Archaeological and Anthropological Sciences

, Volume 3, Issue 2, pp 209–221

Characterising the potential of sheep wool for ancient DNA analyses

Authors

  • Luise Ørsted Brandt
    • Centre for GeoGenetics, Natural History Museum of DenmarkUniversity of Copenhagen
  • Lena Diana Tranekjer
    • Centre for GeoGenetics, Natural History Museum of DenmarkUniversity of Copenhagen
  • Ulla Mannering
    • Centre for Textile Research, The National Museum of Denmark
  • Maj Ringgaard
    • Conservation Department, National Museum of Denmark
  • Karin Margarita Frei
    • Centre for Textile Research, SAXO InstituteUniversity of Copenhagen
  • Eske Willerslev
    • Centre for GeoGenetics, Natural History Museum of DenmarkUniversity of Copenhagen
  • Margarita Gleba
    • Institute of ArchaeologyUniversity College London
    • Centre for GeoGenetics, Natural History Museum of DenmarkUniversity of Copenhagen
Original Paper

DOI: 10.1007/s12520-011-0055-2

Cite this article as:
Brandt, L.Ø., Tranekjer, L.D., Mannering, U. et al. Archaeol Anthropol Sci (2011) 3: 209. doi:10.1007/s12520-011-0055-2

Abstract

The use of wool derived from sheep (Ovis aries) hair shafts is widespread in ancient and historic textiles. Given that hair can represent a valuable source of ancient DNA, wool may represent a valuable genetic archive for studies on the domestication of the sheep. However, both the quality and content of DNA in hair shafts are known to vary, and it is possible that common treatments of wool such as dyeing may negatively impact the DNA. Using quantitative real-time polymerase chain reaction (PCR), we demonstrate that in general, short fragments of both mitochondrial and single-copy nuclear DNA can be PCR-amplified from wool derived from a variety of breeds, regardless of the body location or natural pigmentation. Furthermore, although DNA can be PCR-amplified from wool dyed with one of four common plant dyes (tansy, woad, madder, weld), the use of mordants such as alum or iron leads to considerable DNA degradation. Lastly, we demonstrate that mtDNA at least can be PCR-amplified, cloned and sequenced from a range of archaeological and historic Danish, Flemmish and Greenlandic wool textile samples. In summary, our data suggest that wool offers a promising source for future ancient mitochondrial DNA studies.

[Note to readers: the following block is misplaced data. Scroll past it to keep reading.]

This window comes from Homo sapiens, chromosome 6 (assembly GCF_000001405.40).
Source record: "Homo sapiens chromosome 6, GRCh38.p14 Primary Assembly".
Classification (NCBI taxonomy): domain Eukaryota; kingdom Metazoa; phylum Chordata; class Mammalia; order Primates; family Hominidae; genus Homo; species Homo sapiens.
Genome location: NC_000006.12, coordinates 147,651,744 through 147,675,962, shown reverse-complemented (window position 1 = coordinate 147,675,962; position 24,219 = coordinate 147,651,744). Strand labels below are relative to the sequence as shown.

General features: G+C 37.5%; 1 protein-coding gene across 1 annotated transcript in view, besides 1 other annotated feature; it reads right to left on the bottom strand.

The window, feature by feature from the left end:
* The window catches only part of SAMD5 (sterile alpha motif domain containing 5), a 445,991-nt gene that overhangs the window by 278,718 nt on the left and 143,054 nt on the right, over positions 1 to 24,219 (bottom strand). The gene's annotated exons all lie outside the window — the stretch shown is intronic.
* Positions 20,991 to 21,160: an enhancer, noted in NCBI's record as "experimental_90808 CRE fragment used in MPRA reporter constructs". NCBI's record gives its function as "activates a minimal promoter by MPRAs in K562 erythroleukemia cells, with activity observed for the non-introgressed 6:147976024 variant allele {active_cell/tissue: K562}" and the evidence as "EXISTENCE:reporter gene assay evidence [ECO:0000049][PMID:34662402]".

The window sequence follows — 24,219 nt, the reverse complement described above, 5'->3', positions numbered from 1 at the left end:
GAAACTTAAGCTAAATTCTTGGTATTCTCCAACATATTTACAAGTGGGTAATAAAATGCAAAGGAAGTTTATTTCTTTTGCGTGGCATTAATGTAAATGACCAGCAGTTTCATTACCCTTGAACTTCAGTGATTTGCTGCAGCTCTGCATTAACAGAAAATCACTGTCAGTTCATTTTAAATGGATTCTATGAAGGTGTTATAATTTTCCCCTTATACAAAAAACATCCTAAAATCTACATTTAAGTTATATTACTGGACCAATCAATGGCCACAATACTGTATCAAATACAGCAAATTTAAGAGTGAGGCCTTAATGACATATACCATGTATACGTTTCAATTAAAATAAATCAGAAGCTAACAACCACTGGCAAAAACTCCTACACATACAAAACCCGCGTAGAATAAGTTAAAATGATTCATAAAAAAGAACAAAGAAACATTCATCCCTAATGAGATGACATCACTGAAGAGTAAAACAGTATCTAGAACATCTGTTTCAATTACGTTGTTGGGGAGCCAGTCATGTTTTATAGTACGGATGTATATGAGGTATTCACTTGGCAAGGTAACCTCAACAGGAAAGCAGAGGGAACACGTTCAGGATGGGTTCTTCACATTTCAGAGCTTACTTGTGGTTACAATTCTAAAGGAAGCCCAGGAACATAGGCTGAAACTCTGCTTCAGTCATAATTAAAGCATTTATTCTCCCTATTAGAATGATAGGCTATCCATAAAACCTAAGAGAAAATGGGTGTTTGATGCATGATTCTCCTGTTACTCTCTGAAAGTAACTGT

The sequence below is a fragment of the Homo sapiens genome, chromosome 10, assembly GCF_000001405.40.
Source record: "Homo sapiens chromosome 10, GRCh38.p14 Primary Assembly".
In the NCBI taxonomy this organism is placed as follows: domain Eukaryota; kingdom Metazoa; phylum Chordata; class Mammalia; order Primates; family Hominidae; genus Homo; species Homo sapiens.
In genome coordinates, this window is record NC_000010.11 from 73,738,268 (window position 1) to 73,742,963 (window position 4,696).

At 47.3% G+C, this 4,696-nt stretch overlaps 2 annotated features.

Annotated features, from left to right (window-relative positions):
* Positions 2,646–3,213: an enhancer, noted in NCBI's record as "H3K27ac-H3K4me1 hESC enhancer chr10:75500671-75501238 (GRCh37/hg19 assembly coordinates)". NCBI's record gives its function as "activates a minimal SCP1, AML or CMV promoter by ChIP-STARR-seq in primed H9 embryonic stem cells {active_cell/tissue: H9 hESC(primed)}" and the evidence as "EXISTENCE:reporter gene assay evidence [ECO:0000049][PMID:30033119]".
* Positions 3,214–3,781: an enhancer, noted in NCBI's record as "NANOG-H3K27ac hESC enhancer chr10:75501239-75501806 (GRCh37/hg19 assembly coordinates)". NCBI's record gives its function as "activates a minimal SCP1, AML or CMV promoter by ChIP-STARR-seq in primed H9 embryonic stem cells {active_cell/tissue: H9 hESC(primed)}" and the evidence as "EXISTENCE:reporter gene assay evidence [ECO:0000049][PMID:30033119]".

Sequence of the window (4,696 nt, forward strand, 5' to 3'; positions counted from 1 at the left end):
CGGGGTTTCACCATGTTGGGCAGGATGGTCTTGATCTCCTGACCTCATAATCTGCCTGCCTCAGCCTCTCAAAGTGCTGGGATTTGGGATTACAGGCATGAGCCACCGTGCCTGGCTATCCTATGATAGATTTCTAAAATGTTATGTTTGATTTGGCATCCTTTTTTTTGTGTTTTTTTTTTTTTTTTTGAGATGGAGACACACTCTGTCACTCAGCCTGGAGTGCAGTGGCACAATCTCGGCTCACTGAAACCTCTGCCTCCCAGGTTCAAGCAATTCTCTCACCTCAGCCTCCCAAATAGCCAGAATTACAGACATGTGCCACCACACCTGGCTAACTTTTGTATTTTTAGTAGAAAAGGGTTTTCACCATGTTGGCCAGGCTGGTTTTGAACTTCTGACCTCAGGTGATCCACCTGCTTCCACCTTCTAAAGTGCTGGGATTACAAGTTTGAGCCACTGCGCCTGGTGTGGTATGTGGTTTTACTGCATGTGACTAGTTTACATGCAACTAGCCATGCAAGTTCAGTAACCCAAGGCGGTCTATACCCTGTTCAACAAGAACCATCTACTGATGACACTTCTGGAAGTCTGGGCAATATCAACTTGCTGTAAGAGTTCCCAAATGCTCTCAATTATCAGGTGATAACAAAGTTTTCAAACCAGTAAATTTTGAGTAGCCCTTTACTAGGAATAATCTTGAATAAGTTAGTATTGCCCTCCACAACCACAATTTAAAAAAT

Keywords

Ancient DNAMitochondriaNuclearSheepTextileWool

Copyright information

© Springer-Verlag 2011